In Napa County where the home loss was greatest, RCUCF initiated a separate $75,000 matching challenge grant. Promoted by the Napa Chamber of Commerce, local businesses and residents stepped up to fully meet it, doubling the impact of their donations and raising an additional $150,000 (included in the above $424,420 total). 

About Redwood Credit Union Community Fund, Inc.

Redwood Credit Union Community Fund, Inc. (RCUCF) is a 501(c)(3) nonprofit committed to supporting wellness in its communities. Early in its development, the Fund’s focus was financial literacy, but in 2015, the Fund expanded to help community members after the Lake County fires. Now, in times of disaster, the Fund kicks in to provide housing and food security, community-building efforts to promote resilience, connection, and healing, and mental health and wellness efforts for those impacted by a disaster. To learn more about RCUCF, visit

About Redwood Credit Union
Founded in 1950, Redwood Credit Union is a full-service financial institution providing personal and business banking to consumers and businesses in the North Bay and San Francisco. RCU offers complete financial services including checking and savings accounts, auto and home loans, credit cards, online and mobile banking, business services, commercial and SBA lending, and more. RCU has more than $6 billion in assets and serves approximately 375,000 members with full-service branches from San Francisco to Ukiah. For more information, call 1 (800) 479-7928, or visit

Sonoma Raceway Names Award-winning NASCAR Executive Jill Gregory Executive Vice President and General Manager

Acclaimed NASCAR executive and sports marketer Jill Gregory has been named the new Executive Vice President and General Manager at Sonoma Raceway. Speedway Motorsports President and Chief Executive Officer Marcus Smith made the announcement Tuesday.

Named by Adweek one of “The Most Powerful Women in Sports” for the past two years, Gregory assumes leadership of the historic 1,600-acre property where she attended her first NASCAR road course race as a teenager.

“Growing up in nearby Modesto, my cousins brought me to NASCAR races at Sonoma when I was in high school,” Gregory said. “I’ve been a true fan of this place for most of my life, and now I’m blessed with a leadership opportunity to return and inspire others to have the same love for the region that I do.”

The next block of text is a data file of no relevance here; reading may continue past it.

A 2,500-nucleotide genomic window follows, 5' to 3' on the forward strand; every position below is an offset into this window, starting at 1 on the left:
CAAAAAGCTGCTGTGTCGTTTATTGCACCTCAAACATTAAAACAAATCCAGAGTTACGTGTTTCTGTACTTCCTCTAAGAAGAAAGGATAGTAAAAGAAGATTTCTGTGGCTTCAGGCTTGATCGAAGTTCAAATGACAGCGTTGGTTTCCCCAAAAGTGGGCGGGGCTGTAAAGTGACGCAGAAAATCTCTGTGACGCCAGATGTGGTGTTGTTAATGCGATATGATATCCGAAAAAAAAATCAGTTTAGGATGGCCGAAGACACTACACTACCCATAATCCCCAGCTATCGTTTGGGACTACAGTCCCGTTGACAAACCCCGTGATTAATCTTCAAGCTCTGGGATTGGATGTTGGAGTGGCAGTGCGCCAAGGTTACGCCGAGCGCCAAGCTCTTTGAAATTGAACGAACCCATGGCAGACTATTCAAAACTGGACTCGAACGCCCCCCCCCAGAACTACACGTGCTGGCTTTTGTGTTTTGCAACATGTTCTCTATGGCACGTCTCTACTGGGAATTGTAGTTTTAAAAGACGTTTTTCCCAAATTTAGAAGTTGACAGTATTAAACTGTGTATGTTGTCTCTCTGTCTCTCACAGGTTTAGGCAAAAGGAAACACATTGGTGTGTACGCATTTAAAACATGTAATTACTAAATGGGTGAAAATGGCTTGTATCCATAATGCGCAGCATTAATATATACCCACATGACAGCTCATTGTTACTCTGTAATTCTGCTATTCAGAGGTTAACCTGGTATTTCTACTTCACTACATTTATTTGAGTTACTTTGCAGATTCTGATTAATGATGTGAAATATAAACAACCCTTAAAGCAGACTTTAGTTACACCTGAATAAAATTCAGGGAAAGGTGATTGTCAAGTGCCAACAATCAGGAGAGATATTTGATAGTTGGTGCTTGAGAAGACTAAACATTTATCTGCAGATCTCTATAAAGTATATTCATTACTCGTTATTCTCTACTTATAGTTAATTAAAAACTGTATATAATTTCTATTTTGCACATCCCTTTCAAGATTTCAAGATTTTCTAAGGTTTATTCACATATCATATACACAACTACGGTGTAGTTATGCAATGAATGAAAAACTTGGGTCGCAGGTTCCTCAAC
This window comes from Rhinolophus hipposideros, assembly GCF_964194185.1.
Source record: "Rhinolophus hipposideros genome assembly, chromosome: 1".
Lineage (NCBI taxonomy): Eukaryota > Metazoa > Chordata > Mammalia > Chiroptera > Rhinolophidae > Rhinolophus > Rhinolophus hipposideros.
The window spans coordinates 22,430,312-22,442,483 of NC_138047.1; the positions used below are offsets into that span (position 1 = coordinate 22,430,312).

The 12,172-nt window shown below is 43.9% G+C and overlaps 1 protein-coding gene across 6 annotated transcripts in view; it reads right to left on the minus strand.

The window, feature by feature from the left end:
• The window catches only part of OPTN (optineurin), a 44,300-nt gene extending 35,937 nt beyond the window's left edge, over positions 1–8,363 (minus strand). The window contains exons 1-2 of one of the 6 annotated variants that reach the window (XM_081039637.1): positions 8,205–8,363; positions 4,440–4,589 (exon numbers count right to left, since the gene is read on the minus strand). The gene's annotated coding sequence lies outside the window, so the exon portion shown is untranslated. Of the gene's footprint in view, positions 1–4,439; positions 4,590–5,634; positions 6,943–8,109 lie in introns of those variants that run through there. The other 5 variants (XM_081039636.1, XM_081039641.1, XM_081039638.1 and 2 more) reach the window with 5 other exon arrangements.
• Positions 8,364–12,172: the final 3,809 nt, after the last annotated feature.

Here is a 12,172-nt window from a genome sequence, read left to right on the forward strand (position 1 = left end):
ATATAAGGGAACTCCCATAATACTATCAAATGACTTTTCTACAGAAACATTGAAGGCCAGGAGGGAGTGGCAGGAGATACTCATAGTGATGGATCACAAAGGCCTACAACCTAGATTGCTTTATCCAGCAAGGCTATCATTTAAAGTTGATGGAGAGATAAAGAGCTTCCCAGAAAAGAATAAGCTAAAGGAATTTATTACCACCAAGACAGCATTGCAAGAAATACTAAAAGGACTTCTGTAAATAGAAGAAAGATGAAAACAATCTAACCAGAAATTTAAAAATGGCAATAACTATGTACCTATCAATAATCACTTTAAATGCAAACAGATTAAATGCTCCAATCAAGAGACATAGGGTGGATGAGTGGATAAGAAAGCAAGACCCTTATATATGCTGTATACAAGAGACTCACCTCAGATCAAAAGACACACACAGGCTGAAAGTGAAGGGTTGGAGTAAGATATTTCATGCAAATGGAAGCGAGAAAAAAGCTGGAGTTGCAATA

Gregory will follow Steve Page who announced his retirement last August after nearly three decades at the helm of Sonoma Raceway.

“Jill Gregory has demonstrated innovative leadership in sports marketing for more than 25 years,” stated Smith. “She brings a background of not only professional accomplishment and familiarity with our company, but as a native of northern California, she also brings a passion for the region that makes her an exceptional successor to follow Steve Page’s distinguished career.

“I’m thrilled that Jill is joining us at Speedway Motorsports, and I look forward to seeing all that she and our Sonoma Raceway team will accomplish in the years ahead.”

“Starting with the vision of Speedway Motorsports founder Bruton Smith, I’ve always admired the company’s efforts to grow the sport of NASCAR and embrace innovative, new opportunities,” added Gregory. “I look forward to taking that same aggressive approach to further establish Sonoma Raceway as not only a premier destination for NASCAR and NHRA events, but also elevating the historic road course as a year-round tourism and driving-experience attraction.

“I’m grateful to have worked with such a talented team of people at NASCAR, and I look forward to continuing those professional relationships from a new trackside perspective on the West Coast.”

Gregory is currently the Executive Vice President and Chief Marketing and Content Officer at NASCAR and the managing executive of the company’s Charlotte-based operations. She leads the marketing, media, communications, broadcasting and diversity and inclusion functions for NASCAR, and is responsible for the sanctioning body’s digital platform, including, the NASCAR Mobile app and fantasy games. Gregory will continue in her current role through January pending transition plans and begin her new position at Sonoma Raceway Feb. 1.

“Jill’s strategic leadership has successfully guided our sport through incredibly complex challenges, all while reinventing how we engage our fans and grow this sport,” said Steve Phelps, President of NASCAR. “The impact of her legacy driving smart change management and continuous improvement will be felt for years in our operation and we look forward to partnering with Jill in her new role.”

During her tenure at NASCAR, Gregory revamped NASCAR’s marketing, content and fan development strategies to elevate strategic planning and enhance collaboration across the industry. She also launched an effort to refresh and modernize the NASCAR brand, significantly elevated the sport’s diversity and inclusion platform, and was a key leader in NASCAR’s drive to become the first major league sport to return to live competition during the COVID-19 pandemic.

Prior to joining NASCAR, Gregory was the Senior Vice President of Motorsports Marketing for Bank of America, and previously served as Director of the NASCAR Sprint Cup Series marketing program for Sprint Nextel. In 2011, Gregory was selected for the inaugural class of “Game Changers: Women in Sports Business” by Sports Business Journal and Sports Business Daily.